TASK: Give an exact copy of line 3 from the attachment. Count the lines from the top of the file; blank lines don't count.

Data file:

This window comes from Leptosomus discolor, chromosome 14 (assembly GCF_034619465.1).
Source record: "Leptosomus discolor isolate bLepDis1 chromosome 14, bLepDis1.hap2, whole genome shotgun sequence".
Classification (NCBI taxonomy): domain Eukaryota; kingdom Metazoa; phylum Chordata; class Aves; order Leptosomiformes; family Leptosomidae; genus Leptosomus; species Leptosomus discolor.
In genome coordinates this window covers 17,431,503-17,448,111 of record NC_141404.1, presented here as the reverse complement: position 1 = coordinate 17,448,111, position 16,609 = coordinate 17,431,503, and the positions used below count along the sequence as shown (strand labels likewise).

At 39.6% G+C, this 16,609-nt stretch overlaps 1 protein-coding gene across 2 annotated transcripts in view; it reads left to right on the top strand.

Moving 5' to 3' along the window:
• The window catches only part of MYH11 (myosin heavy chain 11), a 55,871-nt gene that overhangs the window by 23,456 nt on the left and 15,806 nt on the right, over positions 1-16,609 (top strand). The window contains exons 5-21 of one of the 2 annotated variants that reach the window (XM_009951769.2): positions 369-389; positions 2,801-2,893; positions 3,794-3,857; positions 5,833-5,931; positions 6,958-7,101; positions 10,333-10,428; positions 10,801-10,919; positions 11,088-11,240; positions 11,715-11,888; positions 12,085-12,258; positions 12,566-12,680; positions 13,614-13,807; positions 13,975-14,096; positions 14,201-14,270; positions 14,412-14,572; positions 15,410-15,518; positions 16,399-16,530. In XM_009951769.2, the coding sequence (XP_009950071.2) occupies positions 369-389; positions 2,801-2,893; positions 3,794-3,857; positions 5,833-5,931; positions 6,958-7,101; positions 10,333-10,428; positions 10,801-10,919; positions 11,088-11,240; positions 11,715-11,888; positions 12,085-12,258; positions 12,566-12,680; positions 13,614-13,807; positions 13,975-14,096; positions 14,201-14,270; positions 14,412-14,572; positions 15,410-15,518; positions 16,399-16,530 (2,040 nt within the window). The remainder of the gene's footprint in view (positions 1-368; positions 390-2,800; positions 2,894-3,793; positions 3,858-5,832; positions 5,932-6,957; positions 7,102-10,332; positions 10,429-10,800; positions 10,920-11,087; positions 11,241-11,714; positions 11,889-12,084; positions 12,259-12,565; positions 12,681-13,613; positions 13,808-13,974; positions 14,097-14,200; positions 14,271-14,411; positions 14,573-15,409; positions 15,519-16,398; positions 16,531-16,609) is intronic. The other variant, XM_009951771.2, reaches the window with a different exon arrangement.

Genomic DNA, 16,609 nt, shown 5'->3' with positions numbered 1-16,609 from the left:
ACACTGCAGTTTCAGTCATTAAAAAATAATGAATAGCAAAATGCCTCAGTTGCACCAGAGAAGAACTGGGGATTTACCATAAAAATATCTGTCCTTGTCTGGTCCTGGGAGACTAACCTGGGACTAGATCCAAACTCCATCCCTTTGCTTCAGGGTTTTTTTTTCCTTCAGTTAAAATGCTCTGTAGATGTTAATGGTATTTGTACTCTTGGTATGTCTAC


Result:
Classification (NCBI taxonomy): domain Eukaryota; kingdom Metazoa; phylum Chordata; class Aves; order Leptosomiformes; family Leptosomidae; genus Leptosomus; species Leptosomus discolor.